• Saturday, May 25, 2024


Airline chiefs say they warned Patel about Easter travel chaos in March

Passengers queue for check in at Manchester Airport’s terminal 1 on April 05, 2022 in Manchester, United Kingdom. (Photo by Christopher Furlong/Getty Images)

By: Pramod Thomas

THE trade body for UK airlines warned home secretary Priti Patel in March that a lack of Border Force workers could spark massive passenger queues at terminals during Easter week, according to a media report.

Airlines UK in a letter to Patel last month said that urgent action was needed to prevent mayhem as summer schedules began in April. The letter suggested that Border Force – which is responsible for immigration and customs checks – had also raised concerns internally, reported The Telegraph.

The Easter getaway has been marred by dozens of flight cancellations and lengthy waits as passengers try to board their aircraft, driven by severe staff shortages at check-in desks and among flight crews.The government, however, blamed airlines and airports for the departure chaos.

“Border Force has signalled that the resourcing of the border this summer is expected to be ‘challenging’ and ‘bumpy’ as passenger numbers increase. Avoiding a travel season marred by scenes at airports that were too common pre-pandemic, with immigration queues of more than two hours at key gateways broadcast around the world, must be a priority,” the latter said.

But, the Home Office said its number one priority was maintaining a secure border. Recently, a row erupted between easyJet and the government over delays to vetting checks.

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Britain’s Home Secretary Priti Patel (Photo by NIKLAS HALLE’N/AFP via Getty Images)

EasyJet chief Johan Lundgren said that around 100 new members of staff were awaiting clearance from authorities to begin work. But last night the Cabinet Office spokesman said: “There are absolutely no delays to security vetting of applicants.”

The Telegraph report added that protests by Extinction Rebellion at fuel depots threaten to pile even more misery on holidaymakers hoping to fly abroad this Easter.

Aviation industry leaders held crisis talks with government officials late last week after Birmingham Airport scrambled to avoid running out of aviation fuel. Jets were asked to land at the airport with extra supplies so that they did not need to refill following the obstruction of deliveries at a nearby depot.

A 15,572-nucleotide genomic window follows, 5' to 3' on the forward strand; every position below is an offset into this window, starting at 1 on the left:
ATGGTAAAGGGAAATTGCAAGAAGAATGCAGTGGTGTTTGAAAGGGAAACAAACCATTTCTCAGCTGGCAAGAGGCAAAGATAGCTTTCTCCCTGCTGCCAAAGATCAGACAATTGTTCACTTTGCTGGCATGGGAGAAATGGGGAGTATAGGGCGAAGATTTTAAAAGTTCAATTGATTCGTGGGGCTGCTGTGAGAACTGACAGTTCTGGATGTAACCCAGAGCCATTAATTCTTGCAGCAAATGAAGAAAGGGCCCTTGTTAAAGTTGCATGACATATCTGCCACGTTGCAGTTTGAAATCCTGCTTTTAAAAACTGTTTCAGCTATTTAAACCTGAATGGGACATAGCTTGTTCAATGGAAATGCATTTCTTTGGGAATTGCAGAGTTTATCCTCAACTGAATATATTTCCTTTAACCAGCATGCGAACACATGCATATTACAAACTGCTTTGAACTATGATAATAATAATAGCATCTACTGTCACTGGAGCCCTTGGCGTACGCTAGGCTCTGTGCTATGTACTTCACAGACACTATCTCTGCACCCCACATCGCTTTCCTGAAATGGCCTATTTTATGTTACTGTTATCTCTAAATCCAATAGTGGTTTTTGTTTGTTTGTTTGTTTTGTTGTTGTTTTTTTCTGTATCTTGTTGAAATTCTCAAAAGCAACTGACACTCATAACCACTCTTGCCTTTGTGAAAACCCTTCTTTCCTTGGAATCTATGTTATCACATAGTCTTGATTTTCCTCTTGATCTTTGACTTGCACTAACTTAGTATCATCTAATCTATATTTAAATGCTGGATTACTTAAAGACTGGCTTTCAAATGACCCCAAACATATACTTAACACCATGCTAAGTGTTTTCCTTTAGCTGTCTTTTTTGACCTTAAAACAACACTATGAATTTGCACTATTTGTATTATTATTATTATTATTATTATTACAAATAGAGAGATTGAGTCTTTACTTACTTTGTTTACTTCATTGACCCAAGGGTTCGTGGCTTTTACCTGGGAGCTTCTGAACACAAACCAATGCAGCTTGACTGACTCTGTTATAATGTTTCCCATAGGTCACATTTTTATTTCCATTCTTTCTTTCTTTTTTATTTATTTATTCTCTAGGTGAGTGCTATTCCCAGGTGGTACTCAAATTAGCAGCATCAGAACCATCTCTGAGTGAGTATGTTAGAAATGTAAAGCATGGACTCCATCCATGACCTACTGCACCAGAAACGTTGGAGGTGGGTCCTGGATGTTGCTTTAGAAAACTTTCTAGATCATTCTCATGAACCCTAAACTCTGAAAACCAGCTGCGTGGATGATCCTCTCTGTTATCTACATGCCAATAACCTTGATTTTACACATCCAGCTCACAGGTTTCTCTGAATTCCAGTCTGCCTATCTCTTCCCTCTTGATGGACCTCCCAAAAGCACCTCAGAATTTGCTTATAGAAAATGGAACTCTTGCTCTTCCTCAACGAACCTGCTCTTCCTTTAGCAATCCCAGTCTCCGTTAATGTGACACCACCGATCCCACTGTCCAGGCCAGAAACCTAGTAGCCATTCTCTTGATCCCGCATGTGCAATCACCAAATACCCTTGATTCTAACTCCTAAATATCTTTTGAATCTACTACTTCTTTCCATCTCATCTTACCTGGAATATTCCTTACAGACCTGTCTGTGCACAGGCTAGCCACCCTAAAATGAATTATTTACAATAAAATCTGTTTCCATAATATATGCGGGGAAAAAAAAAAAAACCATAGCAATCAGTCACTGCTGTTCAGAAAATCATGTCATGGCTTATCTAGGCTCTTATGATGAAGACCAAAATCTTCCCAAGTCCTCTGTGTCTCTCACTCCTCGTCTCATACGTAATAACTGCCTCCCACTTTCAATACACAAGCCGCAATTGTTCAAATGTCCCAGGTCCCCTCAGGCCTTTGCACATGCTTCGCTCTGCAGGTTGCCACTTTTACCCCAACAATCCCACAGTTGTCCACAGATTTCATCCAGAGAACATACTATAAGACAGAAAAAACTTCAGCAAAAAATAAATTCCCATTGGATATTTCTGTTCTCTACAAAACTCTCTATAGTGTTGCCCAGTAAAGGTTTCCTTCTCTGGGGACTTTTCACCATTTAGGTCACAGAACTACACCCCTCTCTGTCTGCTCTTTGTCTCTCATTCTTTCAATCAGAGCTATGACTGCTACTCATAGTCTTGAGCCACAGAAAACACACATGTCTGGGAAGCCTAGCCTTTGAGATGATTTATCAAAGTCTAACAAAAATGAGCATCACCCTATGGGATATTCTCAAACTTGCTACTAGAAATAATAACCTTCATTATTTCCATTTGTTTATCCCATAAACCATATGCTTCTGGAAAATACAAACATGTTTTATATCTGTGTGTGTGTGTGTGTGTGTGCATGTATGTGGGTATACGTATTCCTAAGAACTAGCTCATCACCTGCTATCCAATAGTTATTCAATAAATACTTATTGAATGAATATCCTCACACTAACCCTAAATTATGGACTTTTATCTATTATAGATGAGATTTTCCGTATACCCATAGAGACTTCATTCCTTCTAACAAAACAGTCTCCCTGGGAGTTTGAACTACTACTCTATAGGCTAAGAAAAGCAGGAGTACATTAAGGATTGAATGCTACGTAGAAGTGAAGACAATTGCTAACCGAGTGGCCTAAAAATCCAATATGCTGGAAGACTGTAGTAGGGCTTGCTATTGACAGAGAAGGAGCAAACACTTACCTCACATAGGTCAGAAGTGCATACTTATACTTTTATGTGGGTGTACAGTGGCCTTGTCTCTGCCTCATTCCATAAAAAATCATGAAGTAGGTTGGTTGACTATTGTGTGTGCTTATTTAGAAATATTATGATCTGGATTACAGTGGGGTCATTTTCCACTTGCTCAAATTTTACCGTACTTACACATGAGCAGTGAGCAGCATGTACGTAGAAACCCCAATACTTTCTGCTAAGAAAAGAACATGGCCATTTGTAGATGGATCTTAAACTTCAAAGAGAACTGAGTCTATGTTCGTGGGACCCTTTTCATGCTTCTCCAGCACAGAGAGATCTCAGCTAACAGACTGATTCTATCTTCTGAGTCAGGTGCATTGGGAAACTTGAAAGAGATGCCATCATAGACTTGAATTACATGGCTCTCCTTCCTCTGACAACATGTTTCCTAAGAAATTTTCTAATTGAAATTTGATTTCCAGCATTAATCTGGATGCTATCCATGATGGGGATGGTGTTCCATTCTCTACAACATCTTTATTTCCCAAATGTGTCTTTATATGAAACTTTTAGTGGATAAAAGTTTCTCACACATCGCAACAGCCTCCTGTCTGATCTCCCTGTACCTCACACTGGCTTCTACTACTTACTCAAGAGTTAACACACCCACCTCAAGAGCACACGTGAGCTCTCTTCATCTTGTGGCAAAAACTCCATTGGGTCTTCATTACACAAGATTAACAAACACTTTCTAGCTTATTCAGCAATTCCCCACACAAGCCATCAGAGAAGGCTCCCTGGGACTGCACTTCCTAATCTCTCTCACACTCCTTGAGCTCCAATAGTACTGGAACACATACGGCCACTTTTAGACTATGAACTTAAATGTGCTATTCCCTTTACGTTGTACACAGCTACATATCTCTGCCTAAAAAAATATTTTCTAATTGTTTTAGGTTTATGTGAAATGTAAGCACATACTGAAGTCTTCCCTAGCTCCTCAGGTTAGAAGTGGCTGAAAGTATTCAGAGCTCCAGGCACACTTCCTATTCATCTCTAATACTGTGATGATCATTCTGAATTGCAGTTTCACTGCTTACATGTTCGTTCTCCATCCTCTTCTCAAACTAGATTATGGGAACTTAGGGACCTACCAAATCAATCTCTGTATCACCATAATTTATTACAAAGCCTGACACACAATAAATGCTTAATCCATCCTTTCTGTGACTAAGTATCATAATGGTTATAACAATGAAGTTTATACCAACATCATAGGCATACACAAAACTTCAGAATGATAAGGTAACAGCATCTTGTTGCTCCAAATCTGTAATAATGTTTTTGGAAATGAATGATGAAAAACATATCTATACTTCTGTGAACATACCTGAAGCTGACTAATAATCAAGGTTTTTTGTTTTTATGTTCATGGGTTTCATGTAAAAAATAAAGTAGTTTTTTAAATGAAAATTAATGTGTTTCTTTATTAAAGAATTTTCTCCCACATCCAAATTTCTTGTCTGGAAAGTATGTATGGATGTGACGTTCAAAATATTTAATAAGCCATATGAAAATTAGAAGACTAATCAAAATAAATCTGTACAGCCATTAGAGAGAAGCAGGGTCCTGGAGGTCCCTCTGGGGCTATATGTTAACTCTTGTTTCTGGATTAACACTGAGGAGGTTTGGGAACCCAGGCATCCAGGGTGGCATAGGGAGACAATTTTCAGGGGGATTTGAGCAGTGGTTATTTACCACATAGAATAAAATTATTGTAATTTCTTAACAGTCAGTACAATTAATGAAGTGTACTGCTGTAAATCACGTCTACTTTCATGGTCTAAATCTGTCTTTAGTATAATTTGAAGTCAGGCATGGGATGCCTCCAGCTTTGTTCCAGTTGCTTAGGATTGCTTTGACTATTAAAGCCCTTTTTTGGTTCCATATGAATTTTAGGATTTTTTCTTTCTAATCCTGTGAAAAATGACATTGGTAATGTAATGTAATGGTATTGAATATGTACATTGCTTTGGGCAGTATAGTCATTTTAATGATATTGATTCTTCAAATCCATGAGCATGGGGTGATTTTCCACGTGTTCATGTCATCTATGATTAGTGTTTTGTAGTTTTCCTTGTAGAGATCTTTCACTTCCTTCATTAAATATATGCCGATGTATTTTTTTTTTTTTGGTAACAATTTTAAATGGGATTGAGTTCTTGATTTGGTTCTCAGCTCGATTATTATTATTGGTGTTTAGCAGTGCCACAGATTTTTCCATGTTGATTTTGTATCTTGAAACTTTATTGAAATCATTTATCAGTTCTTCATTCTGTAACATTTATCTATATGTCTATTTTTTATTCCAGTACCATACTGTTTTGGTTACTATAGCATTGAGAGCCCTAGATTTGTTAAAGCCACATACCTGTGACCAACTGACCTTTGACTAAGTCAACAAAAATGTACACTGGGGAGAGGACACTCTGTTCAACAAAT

The report further said that airline and airport representatives held fresh talks with Border Force officials amid concerns over the return of holidaymakers from their Easter break.

Border Force staff were reassigned from airports to deal with other issues such as the English Channel migrant crisis during the pandemic after most flights were grounded due to travel restrictions.

According to The Telegraph, long queues at airports showed no signs of abating as operators struggled to cope with large numbers of passengers, many of whom were going abroad for the first time in two years. More than 1,000 flights have been cancelled since the start of the Easter school holidays.

“We are working closely and productively with all parts of government to ensure we have the right levels of resource across the sector, including at the border. We knew things would be bumpy for the travel sector ramping up its operations from virtually nothing and are working hard to ensure things are back to normal as quickly as possible,” a spokesman for Airlines UK told The Telegraph.

A spokesman for the Home Office told the newspaper: “Those travelling in and out of the UK over the busy Easter period may face longer wait times than usual due a high number of passengers and as we ensure all passengers are compliant with the security and immigration measures put in place to keep us safe.

“Border Force’s number one priority is to maintain a secure border, and we will not compromise on this. We are mobilising additional staff to help minimise queuing times for passengers and will continue to deploy our staff flexibly to manage this demand.”

Meanwhile, Birmingham Airport insisted the fuel shortages had not led to cancellations.

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